Did you know that we literally carry around 1 kg of bacteria with us at any one time! The bacteria in our bodies help to break down the food we eat and enhance absorption of many nutrients.
The use of friendly bacteria was first studied by the scientist Ellie Metchnikoff, who wrote a thesis on ‘Prolongation Of Life’ in the late part of 1800s. He noticed that the Bulgarians lived to the ripe old age beyond a hundred and found that their diets consisted mostly of sour milk with lactic acid bacteria in them.
Initially he called the bacteria the Bulgarian bacillus, later renaming it Bacillus bulgaricus. In recent years, the lactic acid bacteria has come to be known as ‘probiotics’, meaning ‘for life’ (as opposed to antibiotic, which means to kill bacteria).
Today, probiotics are known to contribute to good intestinal function, aid digestion and help to regulate the immune system. In this way they help to maintain overall good health.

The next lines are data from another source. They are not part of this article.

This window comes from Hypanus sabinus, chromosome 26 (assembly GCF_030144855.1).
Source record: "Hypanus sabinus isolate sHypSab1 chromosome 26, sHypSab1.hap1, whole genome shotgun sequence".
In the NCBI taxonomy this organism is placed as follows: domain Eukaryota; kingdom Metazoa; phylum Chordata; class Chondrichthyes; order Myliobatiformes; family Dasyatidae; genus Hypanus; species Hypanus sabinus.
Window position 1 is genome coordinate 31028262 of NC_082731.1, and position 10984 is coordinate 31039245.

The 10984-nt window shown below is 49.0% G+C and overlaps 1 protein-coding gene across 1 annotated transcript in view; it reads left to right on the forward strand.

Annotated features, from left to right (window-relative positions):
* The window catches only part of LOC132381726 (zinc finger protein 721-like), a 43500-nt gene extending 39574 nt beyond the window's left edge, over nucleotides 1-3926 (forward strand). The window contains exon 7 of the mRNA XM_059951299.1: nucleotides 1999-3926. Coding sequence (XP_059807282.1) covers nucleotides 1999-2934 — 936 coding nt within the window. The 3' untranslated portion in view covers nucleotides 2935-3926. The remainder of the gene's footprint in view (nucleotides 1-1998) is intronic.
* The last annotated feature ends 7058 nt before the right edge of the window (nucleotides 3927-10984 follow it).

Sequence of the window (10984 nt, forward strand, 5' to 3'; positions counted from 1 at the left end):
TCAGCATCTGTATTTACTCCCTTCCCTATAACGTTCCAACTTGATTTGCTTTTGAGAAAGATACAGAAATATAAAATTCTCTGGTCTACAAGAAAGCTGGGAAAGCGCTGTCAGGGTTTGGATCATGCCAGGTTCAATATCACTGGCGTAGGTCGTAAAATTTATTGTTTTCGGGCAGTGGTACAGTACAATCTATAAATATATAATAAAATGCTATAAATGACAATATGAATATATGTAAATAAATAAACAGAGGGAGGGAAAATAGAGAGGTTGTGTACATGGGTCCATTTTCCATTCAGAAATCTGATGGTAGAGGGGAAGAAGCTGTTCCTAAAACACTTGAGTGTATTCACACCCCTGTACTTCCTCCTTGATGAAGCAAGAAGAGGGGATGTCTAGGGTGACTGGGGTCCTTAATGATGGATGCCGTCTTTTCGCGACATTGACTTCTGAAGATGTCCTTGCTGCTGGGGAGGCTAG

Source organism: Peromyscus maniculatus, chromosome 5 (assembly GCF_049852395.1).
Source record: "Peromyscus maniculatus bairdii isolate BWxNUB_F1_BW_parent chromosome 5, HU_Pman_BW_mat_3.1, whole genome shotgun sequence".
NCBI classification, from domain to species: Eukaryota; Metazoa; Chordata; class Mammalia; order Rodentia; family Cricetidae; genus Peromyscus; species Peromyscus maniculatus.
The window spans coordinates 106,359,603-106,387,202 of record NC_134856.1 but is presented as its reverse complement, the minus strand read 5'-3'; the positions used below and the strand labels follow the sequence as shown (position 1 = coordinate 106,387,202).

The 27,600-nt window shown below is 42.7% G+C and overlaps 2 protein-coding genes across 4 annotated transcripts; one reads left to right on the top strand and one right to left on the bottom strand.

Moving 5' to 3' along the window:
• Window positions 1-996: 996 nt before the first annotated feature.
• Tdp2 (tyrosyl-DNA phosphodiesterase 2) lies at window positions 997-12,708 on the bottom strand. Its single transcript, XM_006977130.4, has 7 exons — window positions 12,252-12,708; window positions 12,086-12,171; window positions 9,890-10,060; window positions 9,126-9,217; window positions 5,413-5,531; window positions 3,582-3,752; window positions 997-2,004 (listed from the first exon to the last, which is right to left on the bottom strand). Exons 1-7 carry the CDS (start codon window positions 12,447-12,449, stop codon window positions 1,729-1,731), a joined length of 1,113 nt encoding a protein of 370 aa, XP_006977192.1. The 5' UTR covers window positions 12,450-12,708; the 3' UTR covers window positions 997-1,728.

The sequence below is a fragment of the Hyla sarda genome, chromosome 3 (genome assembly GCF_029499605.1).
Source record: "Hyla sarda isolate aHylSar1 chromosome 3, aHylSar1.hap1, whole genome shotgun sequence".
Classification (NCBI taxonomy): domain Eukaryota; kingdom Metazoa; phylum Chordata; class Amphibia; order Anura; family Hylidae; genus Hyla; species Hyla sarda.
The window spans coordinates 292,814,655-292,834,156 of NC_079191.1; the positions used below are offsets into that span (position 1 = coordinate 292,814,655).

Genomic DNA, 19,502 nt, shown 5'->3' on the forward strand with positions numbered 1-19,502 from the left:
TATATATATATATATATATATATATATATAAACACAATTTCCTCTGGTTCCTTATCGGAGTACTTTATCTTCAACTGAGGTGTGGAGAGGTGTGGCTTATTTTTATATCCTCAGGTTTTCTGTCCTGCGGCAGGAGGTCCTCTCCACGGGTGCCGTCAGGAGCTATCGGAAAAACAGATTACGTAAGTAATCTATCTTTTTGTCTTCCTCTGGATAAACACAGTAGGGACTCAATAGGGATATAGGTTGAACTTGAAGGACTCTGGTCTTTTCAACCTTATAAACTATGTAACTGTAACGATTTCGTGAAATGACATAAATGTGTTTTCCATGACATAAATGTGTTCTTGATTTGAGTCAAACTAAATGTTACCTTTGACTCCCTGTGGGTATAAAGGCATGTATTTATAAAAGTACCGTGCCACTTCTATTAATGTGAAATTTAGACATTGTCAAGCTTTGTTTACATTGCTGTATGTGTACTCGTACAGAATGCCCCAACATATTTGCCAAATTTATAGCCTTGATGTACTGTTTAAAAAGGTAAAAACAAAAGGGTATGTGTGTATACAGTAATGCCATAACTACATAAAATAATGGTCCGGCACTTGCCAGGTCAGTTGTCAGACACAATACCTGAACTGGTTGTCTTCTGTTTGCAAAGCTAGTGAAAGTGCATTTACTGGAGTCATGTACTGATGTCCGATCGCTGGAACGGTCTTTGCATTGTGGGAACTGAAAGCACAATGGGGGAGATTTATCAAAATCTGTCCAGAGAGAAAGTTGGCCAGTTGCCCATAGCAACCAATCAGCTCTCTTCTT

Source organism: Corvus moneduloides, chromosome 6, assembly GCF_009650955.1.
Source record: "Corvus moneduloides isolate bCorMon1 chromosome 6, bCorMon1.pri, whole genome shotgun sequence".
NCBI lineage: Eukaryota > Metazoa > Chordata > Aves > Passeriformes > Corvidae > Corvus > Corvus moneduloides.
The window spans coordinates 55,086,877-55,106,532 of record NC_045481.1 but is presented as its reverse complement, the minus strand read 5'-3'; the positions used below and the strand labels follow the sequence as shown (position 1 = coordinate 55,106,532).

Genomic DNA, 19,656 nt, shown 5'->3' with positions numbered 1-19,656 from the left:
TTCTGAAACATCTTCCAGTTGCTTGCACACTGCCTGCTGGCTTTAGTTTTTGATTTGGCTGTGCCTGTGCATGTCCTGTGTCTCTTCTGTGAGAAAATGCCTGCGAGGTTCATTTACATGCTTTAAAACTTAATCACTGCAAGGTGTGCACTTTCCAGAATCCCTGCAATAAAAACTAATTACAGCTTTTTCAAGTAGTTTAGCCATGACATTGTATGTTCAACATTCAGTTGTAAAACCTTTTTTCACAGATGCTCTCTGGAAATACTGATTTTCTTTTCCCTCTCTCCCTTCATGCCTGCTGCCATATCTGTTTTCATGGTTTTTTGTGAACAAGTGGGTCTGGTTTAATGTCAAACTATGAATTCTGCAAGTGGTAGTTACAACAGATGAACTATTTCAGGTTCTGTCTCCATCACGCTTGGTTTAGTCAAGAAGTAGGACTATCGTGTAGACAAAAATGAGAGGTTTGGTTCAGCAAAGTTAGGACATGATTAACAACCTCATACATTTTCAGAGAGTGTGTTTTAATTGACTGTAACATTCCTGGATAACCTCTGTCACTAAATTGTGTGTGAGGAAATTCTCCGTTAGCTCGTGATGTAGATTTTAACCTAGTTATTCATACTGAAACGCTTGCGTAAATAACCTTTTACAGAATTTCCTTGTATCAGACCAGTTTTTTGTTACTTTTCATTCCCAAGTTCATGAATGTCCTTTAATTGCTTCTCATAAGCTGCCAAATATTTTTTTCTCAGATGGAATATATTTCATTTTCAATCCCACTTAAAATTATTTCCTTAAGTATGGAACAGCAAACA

Unfortunately, our 21st century lifestyle puts us at risk of damaging our intestine’s friendly bacteria.
Stress, poor diet, lack of exercise, and excessive use of antibiotics are all potential factors that may contribute to decreasing the friendly bacteria in the body.
When that happens, the bad bacteria that co-exist with the good bacteria in the guts will leap into action to colonise the good bacteria. When these bad bacteria multiply, they may create a toxic situation that disrupts the body’s normal functioning. This results in a multitude of diseases such as gastrointestinal and immune disorders.
Many healthcare professionals now recognise the importance of supplementing our diet with probiotics so as to keep the bad bacteria in check and restore a healthy balance in the gut.
- Alleviate symptoms of lactose intolerance.
- Prevent and shorten antibiotic-associated diarrhea and acute diarrhea.
- Relieve symptoms of ‘Irritable Bowel Syndrome’ [IBS].
- Strengthen the human gut defense mechanism.
- Shorten duration of common cold symptoms by 20% and reduces severity of symptoms.
- Reduce recurrent infections of vaginal thrush.